In the comic book series, Rucka and Brubaker proved that the lives of Gotham police are not only a fascinating subjects on their own, but there’s also no end to the amount of stories that can be told in a city like Gotham. One particular story focuses on the girl whose job it is to turn on the Bat Signal – an unsung duty that carries a lot of weight in the universe Gotham Central inhabits. A talented writing staff could easily get the ball rolling on a Gotham Central television series using the existing material – which already feels like a television series – and let the show grow into its own world.

A good adaptation of the series wouldn’t shy away from letting its very real, very damaged characters develop while exploring the less-flashy elements of police work, and not go out of its way to appease comics fans. Simply by following the Gotham police as they do their jobs, the show would give comics fans more than enough characters, locations, and other referential elements to make it clear that the story is set within the DC Comics universe.

The Closing Argument: Think Law & Order meets Fringe and you’re on the right track for a Gotham Central television series. Given the series’ limited reliance on the more colorful elements of the DC Comics universe, and its foundation in character-driven, well-paced, procedural drama, a Gotham Central television series seems like a no-brainer for today’s audiences hungry for mature storytelling that provides a unique twist on old favorites.

 


Would “Gotham Central” make a good television series? Chime in below or on Facebook or Twitter.

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Hacked In

Funny or Die Is Taking Over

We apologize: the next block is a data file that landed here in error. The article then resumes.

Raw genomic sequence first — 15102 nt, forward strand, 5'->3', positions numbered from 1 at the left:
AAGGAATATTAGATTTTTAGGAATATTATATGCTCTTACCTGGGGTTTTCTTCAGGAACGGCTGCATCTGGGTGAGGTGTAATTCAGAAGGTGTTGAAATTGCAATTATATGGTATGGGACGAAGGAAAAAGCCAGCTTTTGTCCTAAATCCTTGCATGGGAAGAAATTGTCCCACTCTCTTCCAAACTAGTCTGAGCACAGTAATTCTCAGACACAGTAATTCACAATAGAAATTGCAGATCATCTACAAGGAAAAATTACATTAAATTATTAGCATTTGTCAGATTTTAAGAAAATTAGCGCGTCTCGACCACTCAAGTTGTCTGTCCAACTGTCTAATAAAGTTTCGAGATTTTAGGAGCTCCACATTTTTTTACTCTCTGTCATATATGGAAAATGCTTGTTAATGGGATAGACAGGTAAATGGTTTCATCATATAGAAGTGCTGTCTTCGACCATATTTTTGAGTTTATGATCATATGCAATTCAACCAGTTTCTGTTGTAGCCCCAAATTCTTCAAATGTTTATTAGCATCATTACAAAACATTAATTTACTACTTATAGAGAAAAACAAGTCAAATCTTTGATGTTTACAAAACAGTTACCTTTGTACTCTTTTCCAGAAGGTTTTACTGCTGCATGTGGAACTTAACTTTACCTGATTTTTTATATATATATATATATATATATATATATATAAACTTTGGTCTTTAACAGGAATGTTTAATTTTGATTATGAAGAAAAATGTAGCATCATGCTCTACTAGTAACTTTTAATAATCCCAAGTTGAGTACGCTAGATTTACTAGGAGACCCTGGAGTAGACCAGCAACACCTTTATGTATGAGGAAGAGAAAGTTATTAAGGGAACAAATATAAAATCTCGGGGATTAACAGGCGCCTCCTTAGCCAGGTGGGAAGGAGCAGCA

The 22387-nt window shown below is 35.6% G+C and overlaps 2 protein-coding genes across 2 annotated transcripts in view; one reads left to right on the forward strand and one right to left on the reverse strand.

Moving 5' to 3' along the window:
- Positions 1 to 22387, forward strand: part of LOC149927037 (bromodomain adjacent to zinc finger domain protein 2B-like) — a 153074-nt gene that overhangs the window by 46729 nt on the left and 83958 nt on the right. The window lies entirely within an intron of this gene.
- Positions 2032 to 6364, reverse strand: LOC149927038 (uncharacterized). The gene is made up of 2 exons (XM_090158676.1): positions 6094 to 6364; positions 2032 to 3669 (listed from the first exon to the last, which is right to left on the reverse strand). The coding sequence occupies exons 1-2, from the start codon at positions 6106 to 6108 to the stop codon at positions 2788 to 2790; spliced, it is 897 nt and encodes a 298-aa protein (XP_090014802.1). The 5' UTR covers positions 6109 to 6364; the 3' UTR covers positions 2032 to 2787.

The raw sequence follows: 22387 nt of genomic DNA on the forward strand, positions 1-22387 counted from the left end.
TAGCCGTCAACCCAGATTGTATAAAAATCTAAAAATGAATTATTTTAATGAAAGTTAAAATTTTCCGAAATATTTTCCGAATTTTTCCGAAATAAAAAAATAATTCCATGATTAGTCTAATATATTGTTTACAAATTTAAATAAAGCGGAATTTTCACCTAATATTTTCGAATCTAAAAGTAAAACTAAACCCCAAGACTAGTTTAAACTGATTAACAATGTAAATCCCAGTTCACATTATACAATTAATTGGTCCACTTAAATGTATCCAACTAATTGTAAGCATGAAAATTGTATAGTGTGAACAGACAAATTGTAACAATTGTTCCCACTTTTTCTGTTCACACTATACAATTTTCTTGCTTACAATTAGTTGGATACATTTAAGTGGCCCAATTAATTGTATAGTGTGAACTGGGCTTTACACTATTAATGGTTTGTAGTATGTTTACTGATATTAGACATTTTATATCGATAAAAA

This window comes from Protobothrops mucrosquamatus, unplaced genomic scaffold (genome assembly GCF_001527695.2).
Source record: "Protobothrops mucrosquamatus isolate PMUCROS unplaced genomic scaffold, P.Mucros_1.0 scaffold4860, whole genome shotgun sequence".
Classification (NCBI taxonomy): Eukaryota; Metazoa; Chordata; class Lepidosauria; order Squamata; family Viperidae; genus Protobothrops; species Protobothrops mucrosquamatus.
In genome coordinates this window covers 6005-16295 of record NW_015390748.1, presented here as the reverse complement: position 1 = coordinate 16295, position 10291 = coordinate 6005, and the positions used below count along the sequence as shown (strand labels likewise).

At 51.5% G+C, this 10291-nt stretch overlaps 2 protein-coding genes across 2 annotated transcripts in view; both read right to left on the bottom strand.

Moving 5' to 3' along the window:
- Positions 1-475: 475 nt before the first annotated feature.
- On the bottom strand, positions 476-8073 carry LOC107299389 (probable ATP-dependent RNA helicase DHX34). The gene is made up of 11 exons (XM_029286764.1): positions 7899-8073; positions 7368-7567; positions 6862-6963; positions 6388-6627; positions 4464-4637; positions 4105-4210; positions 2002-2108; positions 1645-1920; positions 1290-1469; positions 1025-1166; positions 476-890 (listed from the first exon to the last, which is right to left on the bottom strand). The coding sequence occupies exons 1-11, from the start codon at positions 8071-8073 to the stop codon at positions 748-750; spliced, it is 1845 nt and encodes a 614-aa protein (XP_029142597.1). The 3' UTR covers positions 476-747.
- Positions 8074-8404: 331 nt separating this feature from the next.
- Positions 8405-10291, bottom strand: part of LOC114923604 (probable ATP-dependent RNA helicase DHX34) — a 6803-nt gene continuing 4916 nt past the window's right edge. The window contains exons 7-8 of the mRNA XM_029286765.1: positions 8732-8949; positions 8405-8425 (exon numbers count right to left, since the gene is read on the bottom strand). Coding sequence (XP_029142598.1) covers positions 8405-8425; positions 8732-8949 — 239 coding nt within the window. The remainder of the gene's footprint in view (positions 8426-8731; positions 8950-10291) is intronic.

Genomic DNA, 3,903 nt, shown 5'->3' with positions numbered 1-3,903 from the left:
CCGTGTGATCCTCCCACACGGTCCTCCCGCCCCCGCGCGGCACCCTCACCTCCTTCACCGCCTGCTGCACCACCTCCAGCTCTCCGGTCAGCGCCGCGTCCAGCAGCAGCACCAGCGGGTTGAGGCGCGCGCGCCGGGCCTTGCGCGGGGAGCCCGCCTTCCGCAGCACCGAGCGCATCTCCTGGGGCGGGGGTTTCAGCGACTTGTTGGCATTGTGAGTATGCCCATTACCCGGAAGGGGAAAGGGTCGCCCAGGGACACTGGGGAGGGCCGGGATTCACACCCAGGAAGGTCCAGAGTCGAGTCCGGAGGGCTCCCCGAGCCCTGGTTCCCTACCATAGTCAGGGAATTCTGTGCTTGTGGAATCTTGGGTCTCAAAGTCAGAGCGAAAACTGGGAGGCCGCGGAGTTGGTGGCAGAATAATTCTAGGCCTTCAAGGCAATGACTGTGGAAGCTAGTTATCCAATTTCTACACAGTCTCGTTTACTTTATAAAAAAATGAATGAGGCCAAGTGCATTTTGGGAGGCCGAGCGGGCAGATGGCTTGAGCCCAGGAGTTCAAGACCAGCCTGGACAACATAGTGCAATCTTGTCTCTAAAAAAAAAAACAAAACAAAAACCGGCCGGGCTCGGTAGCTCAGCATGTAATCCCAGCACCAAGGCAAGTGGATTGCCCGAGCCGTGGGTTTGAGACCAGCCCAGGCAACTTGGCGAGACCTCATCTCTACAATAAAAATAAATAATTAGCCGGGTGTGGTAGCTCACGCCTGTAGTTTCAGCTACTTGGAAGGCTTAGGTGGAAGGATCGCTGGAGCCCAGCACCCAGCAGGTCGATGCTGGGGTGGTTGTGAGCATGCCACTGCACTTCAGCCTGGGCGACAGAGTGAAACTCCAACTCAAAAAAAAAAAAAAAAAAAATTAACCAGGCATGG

FOD TV comes to IFC every Saturday night.

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We’ve been fans of Funny or Die since we first met The Landlord. That enduring love makes it more than logical, then, that IFC is totally cool with FOD hijacking the airwaves every Saturday night. Yes, that’s happening.

The appropriately titled FOD TV looks like something pulled from public access television in the nineties. Like lo-fi broken-antenna reception and warped VHS tapes. Equal parts WTF and UHF.

Get ready for characters including The Shirtless Painter, Long-Haired Businessmen, and Pigeon Man. They’re aptly named, but for a better sense of what’s in store, here’s a taste of ASMR with Kelly Whispers:

Watch FOD TV every Saturday night during IFC’s regularly scheduled movies.

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Wicked Good

See More Evil

Stan Against Evil Season 1 is on Hulu.

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Okay, so you missed the entire first season of Stan Against Evil. There’s no shame in that, per se. But here’s the thing: Season 2 is just around the corner and you don’t want to lag behind. After all, Season 1 had some critical character development, not to mention countless plot twists, and a breathless finale cliffhanger that’s been begging for resolution since last fall. It also had this:

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The good news is that you can catch up right now on Hulu. Phew. But if you aren’t streaming yet, here’s a basic primer…

Willards Mill Is Evil

Stan spent his whole career as sheriff oblivious to the fact that his town has a nasty curse. Mostly because his recently-deceased wife was secretly killing demons and keeping Stan alive.

Demons Really Want To Kill Stan

The curse on Willards Mill stipulates that damned souls must hunt and kill each and every town sheriff, or “constable.” Oh, and these demons are shockingly creative.